Wondering if anyone knows if an lpn in alberta canada can administer iv push meds.

Posted
by sacare sacare (New) New

Wondering if anyone knows if an lpn in alberta canada can administer iv push meds. I am guessing not. Possible new client requiring iv meds via butterfly catheter and unable to get answer from association this weekend. Need answer asap. Help!!!:confused:

sacare

sacare

2 Posts

Wondering if anyone in alberta who reads this question can help. Need answer asap. Client with iv meds, butterfly catheter.(IV Push med, not hung) I believe that this is not within my scope for homecare in alberta, but need to know this weekend, since association is inaccessible. Help!!!:confused:

TheCommuter, BSN, RN

Specializes in Case mgmt., rehab, (CRRN), LTC & psych. Has 16 years experience. 226 Articles; 27,608 Posts

Your post has been moved over to the Canadian Nursing forum so that you can get more regionally specific responses.

Keep in mind that you are probably not going to get your question answered immediately due to the time of day that you are asking this question (5:00am eastern standard time). Be patient and check back in a few hours for some replies. Good luck to you!

Fiona59

Has 18 years experience. 8,343 Posts

Giving morphine, dilaudid via eze-set is NOT an IV push. IV push is considered directly through a vein via the IV line. The eze-set/butterfly is considered via subq. At least that's how my facility (AHS acute care) views it.

What are you trying to administer via butterfly/eze-set.

RGN1

RGN1

Specializes in med/surg. 1,700 Posts

LPN's can push narcan IV once certified at my facility, otherwise no. However, as the other poster has said butterfly/eze-set is sq & so it is is not an IV push to administer meds via that route.

UofCRN

UofCRN

Specializes in Med-Surg. 17 Posts

To my knowledge, LPNs in AB absolutely cannot give IV push meds. I'm an RN and I actually had to be certified to do IV push meds, and only in some very specific circumstances. The others are right about EZ/butterfly sets, though ... these are subcutaneous routes and are not considered to be IV push.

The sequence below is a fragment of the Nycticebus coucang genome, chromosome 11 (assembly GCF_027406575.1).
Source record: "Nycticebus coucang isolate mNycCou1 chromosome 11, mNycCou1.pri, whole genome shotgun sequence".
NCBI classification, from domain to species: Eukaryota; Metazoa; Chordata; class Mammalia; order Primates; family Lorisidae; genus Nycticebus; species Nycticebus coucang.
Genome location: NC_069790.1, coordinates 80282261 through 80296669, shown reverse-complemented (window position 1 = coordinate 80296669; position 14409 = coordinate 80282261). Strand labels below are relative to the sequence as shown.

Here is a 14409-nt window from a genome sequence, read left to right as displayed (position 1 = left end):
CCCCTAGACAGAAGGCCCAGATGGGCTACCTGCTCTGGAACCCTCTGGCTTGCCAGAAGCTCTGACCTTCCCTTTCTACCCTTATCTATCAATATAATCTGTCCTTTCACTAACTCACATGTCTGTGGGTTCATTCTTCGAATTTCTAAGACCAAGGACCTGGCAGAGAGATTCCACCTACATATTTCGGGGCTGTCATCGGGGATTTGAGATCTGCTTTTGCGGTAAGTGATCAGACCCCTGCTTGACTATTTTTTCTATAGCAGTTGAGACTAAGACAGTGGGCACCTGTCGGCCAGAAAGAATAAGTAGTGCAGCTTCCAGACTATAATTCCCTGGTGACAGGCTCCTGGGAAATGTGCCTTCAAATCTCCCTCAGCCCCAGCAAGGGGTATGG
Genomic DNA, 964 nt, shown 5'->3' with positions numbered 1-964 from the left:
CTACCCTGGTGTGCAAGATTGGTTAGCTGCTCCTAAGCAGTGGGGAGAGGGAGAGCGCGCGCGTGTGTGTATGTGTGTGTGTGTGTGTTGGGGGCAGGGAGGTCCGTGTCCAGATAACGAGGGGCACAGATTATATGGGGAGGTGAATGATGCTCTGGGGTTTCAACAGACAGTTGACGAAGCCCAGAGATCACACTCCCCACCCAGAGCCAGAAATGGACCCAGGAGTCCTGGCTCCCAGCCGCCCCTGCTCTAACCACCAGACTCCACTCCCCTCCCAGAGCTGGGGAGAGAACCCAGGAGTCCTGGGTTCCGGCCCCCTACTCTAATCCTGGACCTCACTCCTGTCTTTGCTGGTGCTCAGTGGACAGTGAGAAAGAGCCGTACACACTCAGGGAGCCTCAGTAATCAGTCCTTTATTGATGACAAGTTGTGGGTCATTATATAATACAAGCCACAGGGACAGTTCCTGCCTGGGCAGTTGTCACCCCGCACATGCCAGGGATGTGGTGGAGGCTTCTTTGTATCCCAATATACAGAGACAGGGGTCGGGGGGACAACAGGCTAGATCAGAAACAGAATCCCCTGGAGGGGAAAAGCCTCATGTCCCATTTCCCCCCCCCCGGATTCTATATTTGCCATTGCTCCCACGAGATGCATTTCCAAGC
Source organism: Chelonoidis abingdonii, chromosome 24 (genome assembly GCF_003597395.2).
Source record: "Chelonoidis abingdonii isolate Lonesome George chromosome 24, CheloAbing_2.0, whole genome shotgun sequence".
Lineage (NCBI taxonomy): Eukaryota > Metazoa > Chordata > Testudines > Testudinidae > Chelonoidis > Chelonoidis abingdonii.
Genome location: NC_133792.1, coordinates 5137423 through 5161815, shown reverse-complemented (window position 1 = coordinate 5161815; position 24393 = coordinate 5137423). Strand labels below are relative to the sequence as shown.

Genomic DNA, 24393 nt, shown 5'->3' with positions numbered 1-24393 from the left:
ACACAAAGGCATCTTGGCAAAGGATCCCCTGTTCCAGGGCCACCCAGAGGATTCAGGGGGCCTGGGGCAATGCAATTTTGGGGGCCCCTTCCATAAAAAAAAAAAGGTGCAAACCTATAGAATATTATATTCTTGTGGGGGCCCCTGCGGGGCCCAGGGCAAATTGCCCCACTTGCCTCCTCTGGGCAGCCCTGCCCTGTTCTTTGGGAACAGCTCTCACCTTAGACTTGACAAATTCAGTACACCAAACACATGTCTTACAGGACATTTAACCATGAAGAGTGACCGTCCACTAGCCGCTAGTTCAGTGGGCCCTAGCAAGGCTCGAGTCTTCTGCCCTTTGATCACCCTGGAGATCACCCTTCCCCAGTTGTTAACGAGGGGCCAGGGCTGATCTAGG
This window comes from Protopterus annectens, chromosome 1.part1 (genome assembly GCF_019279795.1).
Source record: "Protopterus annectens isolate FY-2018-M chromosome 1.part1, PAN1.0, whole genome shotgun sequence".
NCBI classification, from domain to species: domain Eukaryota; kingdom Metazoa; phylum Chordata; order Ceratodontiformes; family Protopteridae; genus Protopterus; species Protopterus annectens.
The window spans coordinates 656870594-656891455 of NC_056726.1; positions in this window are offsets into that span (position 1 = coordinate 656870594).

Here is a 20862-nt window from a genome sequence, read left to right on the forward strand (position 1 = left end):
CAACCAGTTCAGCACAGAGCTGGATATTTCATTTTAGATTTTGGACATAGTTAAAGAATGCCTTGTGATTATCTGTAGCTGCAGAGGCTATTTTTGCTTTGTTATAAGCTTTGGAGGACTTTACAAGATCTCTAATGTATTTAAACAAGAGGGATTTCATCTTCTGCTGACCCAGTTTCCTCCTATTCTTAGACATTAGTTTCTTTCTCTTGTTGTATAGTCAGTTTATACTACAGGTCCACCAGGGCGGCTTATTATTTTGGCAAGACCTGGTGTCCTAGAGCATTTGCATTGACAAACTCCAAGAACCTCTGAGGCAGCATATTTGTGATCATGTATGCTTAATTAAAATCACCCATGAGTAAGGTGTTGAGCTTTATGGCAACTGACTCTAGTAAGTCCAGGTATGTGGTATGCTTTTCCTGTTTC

kids

1 Article; 2,334 Posts

Not an LPN in Alberta but...

The op is pretty clear that the question involves giving a med IV using a butterfly. What is relevant is where the access device is being inserted (vein or sq tissue) not the device used to access.

I give a lot of hemophilia factors IV push with a butterfly, they are by no stretch of the imagination "considered" SubQ.

I hope the op gets it sorted out.

RGN1

RGN1

Specializes in med/surg. 1,700 Posts

It will depend on certification and the unit you are on, as I said, our LPN's, once certified, can give Narcan IV push, as many of our patients are on PCA pumps.

Fiona59

Has 18 years experience. 8,343 Posts

Not an LPN in Alberta but...

The op is pretty clear that the question involves giving a med IV using a butterfly. What is relevant is where the access device is being inserted (vein or sq tissue) not the device used to access.

I give a lot of hemophilia factors IV push with a butterfly, they are by no stretch of the imagination "considered" SubQ.

I hope the op gets it sorted out.

The OP hasn't been back to comment.

I work in AB as do other posters. The butterfly/eze set is widely used here to administer narcotics into the subq or for HDC in Palliative cases.

linzz

linzz

Specializes in Geriatrics, Med-Surg.. 931 Posts

I certainly can't say whether or not you are allowed to do this according to your work place policy. It's already been said that your licencing board allows you to do this. I live in Ontario and have not heard of RPN's being able to do IV push but I could be wrong.

I think if you are in doubt, then don't do it until you are sure. It is just not worth the risk. Also I would consider whether you have been taught this skill and whether you are competent to do it.

OgopogoLPN

OgopogoLPN, LPN, RN

Specializes in Med/Surg, LTC/Geriatric. 585 Posts

OK, dug around the clpna website and it appears we can:

http://clpna.com/Portals/0/Files/doc_V-2-10_IV_Push.pdf

Having said that, in my facility the only RNs who can do an IV push are in the ICU and ER. The residents do it on the floors.

Really? Wow. What about IV antibiotics or Zofran? We often get patients back with orders of ancef xxmg IV q8h x 3 doses or IV zofran as the first choice as an antiemtic. I see RNs do IV push meds all the time including the above mentioned and narctotics. That would be weird to have doctors do those which seem so routine to me. (Well routine to observe, not do personally)